Despite the truth of the ubiquitous nature of pain and suffering in all of our lives, we can move forward with this life. It doesn’t have to become an obsession or something to ignore or neglect. We can use pain and suffering in so many positive and beneficial ways; we can use it to blind ourselves to our own condition or to the condition of others. It is always up to us, and we can make a different choice today. We can be aware of it without creating more pain and suffering. We can become aware of it and move beyond it simultaneously.
Friday, February 8, 2013
S. Matthew 25: 1 – 30
O. The parable of the bridesmaids, and the story of a man and his servants before a long trip.
A. Jesus tells a story of ten bridesmaids, half of which bring extra oil for their lamps, the other half not bringing extra oil. As is common with weddings, it rarely goes according to plan. In the delay, those who had not brought extra oil for their lamps were ill-prepared. The five bridesmaids go to buy oil only to be locked out of the marriage feast. Despite knocking on the door, they are not allowed into the feast.
Our awareness is our preparedness. In our rush to be perfect, we may miss opportunity. Here, Jesus was talking about us being ready for his return, but the lesson is more profound. Our presence is enough. We don’t need to be perfect; we don’t need to bring extra oil. We need only bring ourselves and our awareness. What is key in our awareness is the relationship we have with God through a deep understanding of our role in the universe. The role we play isn’t connected to lamps or oil for lamps; it’s of our presence through our awareness.
Jesus tells another story about a man who goes on a long trip. Before heading off, he gives his servants bags of money, the number of bags to each group being different. To those he gave multiple bags of money, they go out, invest the money and double it by the time of the man’s return. The servant that was given only one bag, however, buries the bag until the man’s return. The man returns giving praise to those who had invested the money, chastising the servant who had buried the money.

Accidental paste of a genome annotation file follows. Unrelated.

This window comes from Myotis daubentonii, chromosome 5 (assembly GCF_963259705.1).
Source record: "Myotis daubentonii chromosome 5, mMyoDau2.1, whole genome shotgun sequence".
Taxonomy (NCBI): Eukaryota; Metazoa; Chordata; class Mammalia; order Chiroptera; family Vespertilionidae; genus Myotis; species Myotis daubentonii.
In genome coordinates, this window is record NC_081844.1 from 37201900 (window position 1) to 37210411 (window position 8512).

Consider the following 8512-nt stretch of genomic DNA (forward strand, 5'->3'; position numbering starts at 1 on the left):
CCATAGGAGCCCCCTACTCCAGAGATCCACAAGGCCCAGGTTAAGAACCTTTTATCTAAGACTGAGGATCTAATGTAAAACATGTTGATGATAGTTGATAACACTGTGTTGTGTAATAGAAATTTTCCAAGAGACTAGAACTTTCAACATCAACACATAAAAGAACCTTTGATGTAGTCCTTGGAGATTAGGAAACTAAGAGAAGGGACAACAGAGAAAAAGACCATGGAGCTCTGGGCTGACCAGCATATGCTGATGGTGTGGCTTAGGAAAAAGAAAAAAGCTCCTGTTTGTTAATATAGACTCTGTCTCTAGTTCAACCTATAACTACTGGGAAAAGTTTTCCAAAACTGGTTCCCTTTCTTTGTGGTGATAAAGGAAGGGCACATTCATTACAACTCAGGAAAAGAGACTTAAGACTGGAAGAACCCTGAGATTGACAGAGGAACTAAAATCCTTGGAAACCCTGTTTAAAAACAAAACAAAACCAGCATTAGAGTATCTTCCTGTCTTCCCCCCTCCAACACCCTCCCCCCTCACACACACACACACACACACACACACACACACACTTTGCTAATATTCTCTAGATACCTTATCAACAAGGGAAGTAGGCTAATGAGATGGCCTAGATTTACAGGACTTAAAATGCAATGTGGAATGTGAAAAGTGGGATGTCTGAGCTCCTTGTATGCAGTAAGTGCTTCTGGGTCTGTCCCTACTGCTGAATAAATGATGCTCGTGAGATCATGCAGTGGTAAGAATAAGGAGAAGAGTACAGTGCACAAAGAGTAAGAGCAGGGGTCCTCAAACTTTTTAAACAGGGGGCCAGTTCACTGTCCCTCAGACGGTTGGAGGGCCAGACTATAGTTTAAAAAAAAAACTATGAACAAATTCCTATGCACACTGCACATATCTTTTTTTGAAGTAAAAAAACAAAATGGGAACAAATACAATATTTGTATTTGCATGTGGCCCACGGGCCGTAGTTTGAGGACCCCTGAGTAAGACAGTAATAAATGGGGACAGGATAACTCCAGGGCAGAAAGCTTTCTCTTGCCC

“Take the money from this servant, and give it to the one with the ten bags of silver. To those who use well what they are given, even more will be given, and they will have an abundance. But from those who do nothing, even what little they have will be taken away.”
The lesson here is to not squander this blessed gift that is our life. If we try to hold onto what we have, we will be left with nothing. When we die, we leave empty-handed. However, while we are alive, we can do amazing and good things for others. When we hold onto what we cannot take with us after this life, we squander not just what we have but our lives as well. We should be unafraid to give of ourselves and of what we are blessed to have. Through giving, we give ultimately give back to ourselves. Think not of yourself but of what you can do.
P. May I maintain awareness and presence. May I always give freely of that presence.
Thursday, February 7, 2013
We have a large role to play in the external obstacles to thriving. People can act unilaterally regardless of what we do. However, being mindful of our role in what they do can diminish these external obstacles significantly. If we don’t think we affect the decisions, choices and behaviors of others, we need to explore the dynamics of our cause-effect and action-reaction existence.